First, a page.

India has roughly 1.3 billion inhabitants, of which the majority — some 850 million — live in rural areas. For the past ten years, Gaurav Mehta and his organization Dharma Life have been working to support impoverished villages. He has learned that by empowering women one can achieve the greatest change in these communities.
What does the name Dharma Life mean?
There are many interpretations of dharma. It’s a spiritual concept. We took the meaning of dharma as duty or responsibility. When we started this, we said it is our duty or responsibility to do something for this section of society.
What are your aims?
Gaurav Mehta: We want to create entrepreneurs in villages to alleviate poverty. We recruit women entrepreneurs and get them to become change-makers in society. The idea is to uplift their villages as well.
You previously worked in the private equity sector in Germany. What made you leave Germany to start Dharma Life?
I went through a personal experience, a health issue, that caused me to rethink my life. I was lucky to survive, and I promised myself that if I did, I would try to make a difference. I decided that doing something for the underprivileged villages in India would be most exciting for me. It’s what led me to India.
What does your work on the ground look like?
We go into relatively small villages looking for women who do not have a consistent income and are underprivileged. We train them in entrepreneurship, communication, and sales skills. After that, they work in the community as change agents. The causes they work on could be energy access, clean cooking, nutrition, hygiene, and digital empowerment, among other things.
Who do you collaborate with to implement this model?
We first speak to the village head and different opinion leaders and we ask them: Who are the people that are interested? Who would be a good candidate? Who would support us in this endeavor to work on all these programs? We select the candidates and then, after the recruitment and training, we together launch a program in the village. The biggest collaboration we have is with local communities. Other partnerships are with different companies, such as Unilever or Procter & Gamble, or foundations who have programs in this area. With their help, we bring the programs to the villages. There are two sides to the partnerships: one side is the community, and then there is the kind of best practices around these causes by corporates or foundations.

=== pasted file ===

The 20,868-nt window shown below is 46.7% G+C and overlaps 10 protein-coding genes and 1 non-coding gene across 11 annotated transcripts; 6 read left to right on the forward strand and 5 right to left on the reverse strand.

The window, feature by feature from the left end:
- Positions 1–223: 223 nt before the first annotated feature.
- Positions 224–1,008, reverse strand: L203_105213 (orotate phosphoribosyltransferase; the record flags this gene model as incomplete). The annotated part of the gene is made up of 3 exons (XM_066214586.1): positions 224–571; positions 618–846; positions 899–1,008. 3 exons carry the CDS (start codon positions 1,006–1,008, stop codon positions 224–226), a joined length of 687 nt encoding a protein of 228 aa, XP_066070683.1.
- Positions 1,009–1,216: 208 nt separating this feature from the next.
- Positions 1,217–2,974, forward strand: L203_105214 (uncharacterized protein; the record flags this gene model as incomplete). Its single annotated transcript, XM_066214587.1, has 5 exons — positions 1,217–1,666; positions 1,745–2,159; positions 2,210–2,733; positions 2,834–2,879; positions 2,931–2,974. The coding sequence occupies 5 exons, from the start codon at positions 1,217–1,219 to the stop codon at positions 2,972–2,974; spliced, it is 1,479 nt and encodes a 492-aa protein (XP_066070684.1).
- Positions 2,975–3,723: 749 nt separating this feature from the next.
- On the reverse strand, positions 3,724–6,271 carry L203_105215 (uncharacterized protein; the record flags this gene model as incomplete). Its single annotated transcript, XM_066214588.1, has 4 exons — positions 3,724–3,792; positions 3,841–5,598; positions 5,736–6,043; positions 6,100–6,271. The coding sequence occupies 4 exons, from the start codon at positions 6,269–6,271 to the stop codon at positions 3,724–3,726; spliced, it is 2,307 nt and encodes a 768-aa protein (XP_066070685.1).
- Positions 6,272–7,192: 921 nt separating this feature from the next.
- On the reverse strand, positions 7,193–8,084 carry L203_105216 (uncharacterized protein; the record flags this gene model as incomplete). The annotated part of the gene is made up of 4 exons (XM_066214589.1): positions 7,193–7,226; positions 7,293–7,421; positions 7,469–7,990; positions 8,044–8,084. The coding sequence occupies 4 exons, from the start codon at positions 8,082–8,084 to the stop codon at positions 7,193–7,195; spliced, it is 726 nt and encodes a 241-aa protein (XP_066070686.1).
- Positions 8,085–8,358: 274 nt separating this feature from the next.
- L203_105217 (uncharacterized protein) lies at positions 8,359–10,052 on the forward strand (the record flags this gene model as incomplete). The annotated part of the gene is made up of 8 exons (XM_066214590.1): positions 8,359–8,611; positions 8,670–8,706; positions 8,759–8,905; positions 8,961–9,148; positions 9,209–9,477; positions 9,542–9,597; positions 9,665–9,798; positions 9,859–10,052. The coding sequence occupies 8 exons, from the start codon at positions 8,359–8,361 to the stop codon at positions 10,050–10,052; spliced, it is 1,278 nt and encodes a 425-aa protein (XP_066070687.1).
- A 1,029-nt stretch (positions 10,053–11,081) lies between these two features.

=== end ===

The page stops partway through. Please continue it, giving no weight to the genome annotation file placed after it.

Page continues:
What defines a good candidate for your program?
In the beginning, almost only men came forward. We did an impact assessment after a while to see how the program was going. We realized that a lot of men had made money, but they were not really spending that money on the family. They were largely spending the money on themselves. That was frustrating for us, because we wanted them to uplift their families. At the same time, the results for the 10% of women were much more positive.
How did you tap into the power of female entrepreneurship?
We focused more on women, starting sessions around confidence building. The issue was that many women were not allowed to go out. We started the training by getting them to speak in public, going out with them into the community, speaking to their family why this journey is important. We also gave them flexibility when to work. With these changes we were able to get more women on the program and now we have more than 75% women entrepreneurs who are supported by a male member of their family. Women build confidence within their families. They are the real change makers.
In one of the projects that female entrepreneurs have started, they are teaching girls at a school about the importance of hand hygiene. Marc Beckmann
How many people have you reached with your model?
We have more than 16,000 entrepreneurs now. One entrepreneur covers between two to three villages, so that means we have reached around more than 40,000 villages, and we’ve impacted more than 10 million people through the programs.
What were the biggest challenges for you personally and for your organization?
Gaurav Mehta: For me personally, it was a challenge to move to India from Germany. It was a big shift to adapt and also to work in villages. On top of this, I did not speak Marathi, I speak Hindi. It was not easy to start in a place where you don’t understand the language. For the organization, it’s been a continuous evolution. You have to keep challenging yourself. Growing the organization requires a lot of investment in people, in systems, and in the business model.
What’s the biggest lesson you’ve learned on your journey so far?
The biggest lesson is to always stay open, to always question yourself and continue to evolve and iterate the model. Don’t be stuck on one approach but be flexible and be able to let go if something is not working.
Dharma Life was founded by BMW Foundation Responsible Leader Gaurav Mehta in 2009 and focuses on improving the quality of life in rural India through a unique entrepreneurship model. Rural entrepreneurs are trained to become social change makers in their villages. They, in turn, help build an ecosystem for community engagement, behavior change and collective participation.
This article was originally published on TwentyThirty.
Photos: Marc Beckmann